SOLUTION: Stop! Trace the source of the flow issue. The most likely cause will be a physical obstruction, like a plastic bag, mud, or seaweed in the way of the intake grate. If you can get to the obstruction physically remove it. However, it is also possibly for you to have a failed waterpump, it is not practically to have it changed out in the middle of the water. For this you may want to keep some soft wire or some sort of flexible rod to snake out any clogs.
PREVENTION: The best prevention to this, however starts outside of the water with a quick walk around of your boat and a good maintenance plan to ensure the integrity of your waterpump. It is also to have a preventative maintenance plan in order to ensure any impending corrosion problems or internal clogging of the heat exchangers are caught before they can cause an issue.
#4 - *!%#! It won't start. Anyone who has ever tried to restart their boat to no avail, understands the pain thats about to ensue. However, most likely this is some kind of electrical issue. It could be simple as a corrosion issue with a battery or the battery itself having low voltage, or its simply an ignition circuit that has failed.
SOLUTION: A couple of simple things to check that the Coast Guard kill switch is in place correctly. As well as the shifter is in its neutral position. On older boats, make sure the ignition switch is not simple turning around in circles.
PREVENTION: I can not stress enough how important it is to periodically inspect and clean the wiring in your boat!! Also take note on how you are using your boat. A battery has a limited simply, and everything you do takes away from its storage capacity. (i.e. playing rock n roll for 5 hours might have a draining effect on your battery, also re-anchoring 5 times to find the perfect fishing spot with your windlass anchor may cause the same issue.) It maybe a good idea to have your battery integrity tested when you are performing your annual maintenance.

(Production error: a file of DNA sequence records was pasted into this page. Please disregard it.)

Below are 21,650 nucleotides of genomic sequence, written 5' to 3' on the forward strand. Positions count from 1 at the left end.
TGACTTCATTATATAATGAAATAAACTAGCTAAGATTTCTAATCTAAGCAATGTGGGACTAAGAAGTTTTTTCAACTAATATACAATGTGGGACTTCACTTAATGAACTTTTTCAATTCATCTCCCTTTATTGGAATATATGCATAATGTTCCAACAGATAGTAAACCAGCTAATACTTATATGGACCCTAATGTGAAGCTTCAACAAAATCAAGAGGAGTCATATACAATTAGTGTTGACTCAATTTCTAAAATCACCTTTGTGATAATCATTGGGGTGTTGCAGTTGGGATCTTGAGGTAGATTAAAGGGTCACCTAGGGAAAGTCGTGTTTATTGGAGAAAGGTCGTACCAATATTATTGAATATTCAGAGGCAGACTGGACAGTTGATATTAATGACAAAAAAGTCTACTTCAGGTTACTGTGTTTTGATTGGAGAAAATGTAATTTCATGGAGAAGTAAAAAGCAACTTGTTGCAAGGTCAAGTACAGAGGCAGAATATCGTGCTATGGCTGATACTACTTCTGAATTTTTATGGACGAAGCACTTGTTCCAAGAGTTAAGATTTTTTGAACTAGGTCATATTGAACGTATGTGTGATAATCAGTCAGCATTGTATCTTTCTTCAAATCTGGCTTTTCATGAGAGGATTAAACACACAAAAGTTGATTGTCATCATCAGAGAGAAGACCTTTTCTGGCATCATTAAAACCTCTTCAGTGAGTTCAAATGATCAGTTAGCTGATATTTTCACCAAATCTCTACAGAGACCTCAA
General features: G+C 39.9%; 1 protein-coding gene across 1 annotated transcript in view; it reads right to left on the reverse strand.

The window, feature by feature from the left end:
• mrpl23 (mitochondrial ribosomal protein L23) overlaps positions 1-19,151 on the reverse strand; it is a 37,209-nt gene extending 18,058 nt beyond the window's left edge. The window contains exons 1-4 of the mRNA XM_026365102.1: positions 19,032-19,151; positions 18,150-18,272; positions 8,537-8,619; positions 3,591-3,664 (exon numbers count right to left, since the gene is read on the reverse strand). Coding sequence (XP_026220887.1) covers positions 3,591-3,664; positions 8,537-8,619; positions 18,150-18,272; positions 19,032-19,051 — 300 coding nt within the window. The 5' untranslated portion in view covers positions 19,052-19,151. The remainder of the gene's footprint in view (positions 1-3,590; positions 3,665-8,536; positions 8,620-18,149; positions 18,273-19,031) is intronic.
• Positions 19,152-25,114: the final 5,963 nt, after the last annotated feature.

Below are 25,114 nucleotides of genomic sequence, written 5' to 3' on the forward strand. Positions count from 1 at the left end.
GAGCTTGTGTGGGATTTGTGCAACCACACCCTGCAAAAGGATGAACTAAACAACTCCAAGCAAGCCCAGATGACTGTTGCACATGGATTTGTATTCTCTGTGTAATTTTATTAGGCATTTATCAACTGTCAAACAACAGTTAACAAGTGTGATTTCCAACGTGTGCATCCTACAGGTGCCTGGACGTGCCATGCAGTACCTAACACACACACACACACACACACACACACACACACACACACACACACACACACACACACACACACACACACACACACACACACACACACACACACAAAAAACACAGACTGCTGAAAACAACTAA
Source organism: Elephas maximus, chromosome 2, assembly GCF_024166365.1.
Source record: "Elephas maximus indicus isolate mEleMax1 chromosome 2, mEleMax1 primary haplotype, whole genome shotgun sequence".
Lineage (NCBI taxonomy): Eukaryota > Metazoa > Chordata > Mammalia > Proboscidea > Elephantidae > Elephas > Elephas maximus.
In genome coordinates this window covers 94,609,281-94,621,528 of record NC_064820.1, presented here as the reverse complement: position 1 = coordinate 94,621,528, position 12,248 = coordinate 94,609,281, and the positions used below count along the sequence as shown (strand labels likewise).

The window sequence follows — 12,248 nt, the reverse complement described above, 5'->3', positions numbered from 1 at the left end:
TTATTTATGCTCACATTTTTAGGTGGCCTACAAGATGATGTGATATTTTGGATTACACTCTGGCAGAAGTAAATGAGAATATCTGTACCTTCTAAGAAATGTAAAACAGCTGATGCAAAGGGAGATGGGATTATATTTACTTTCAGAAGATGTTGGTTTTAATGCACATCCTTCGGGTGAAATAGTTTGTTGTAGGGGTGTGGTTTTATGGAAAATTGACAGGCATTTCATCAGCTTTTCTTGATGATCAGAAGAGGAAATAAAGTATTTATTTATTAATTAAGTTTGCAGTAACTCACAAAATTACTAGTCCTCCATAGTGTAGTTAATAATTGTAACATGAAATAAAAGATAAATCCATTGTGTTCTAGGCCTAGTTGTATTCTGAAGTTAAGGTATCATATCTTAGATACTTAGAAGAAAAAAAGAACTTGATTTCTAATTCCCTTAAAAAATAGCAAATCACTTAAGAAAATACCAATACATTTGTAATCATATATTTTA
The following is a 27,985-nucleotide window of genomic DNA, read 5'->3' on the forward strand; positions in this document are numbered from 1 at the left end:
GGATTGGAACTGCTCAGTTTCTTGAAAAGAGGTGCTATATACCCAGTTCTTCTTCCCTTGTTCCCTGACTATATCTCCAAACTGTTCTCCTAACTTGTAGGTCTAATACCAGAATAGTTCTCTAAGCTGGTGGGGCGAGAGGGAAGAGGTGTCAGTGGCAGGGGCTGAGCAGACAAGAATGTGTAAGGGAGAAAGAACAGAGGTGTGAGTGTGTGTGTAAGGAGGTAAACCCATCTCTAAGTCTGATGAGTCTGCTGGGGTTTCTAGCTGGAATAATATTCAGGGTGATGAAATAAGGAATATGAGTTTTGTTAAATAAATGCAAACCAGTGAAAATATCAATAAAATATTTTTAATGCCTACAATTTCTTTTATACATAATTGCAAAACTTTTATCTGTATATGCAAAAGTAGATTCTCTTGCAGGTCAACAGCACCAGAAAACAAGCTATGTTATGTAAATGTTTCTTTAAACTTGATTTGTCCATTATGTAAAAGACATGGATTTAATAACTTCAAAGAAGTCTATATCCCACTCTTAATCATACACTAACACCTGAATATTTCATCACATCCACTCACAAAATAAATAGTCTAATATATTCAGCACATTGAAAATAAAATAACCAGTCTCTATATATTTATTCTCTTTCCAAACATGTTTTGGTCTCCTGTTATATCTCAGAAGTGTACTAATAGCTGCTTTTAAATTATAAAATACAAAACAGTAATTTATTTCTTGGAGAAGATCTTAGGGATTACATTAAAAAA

#5 - When your wife swears it just went dead! You have almost made it to the perfect spot and all of a sudden your boat decides it wants to stop before you get there. No rhyme or reason! This typically represents some kind of electrical malfunction. If you're lucky you could have accidentally pulled the kill switch or have a lose connection. Then again you could have tripped a breaker or blown a fuse.
SOLUTION: It is always best to start with the simplest possibilities. Check the kill switch. Check for any lose connections. Look at your fuse box, make sure there are no blown fuses. However, most of these situations turn out to be some sort of corrosion issues.
PREVENTION: When you first acquire your boat make sure you spend a little time on yourself. By that I mean the investment in learning the machine in which you're about to operate. Understand its ins and outs, and where everything goes. This way you can identify where wiring may most likely have issues.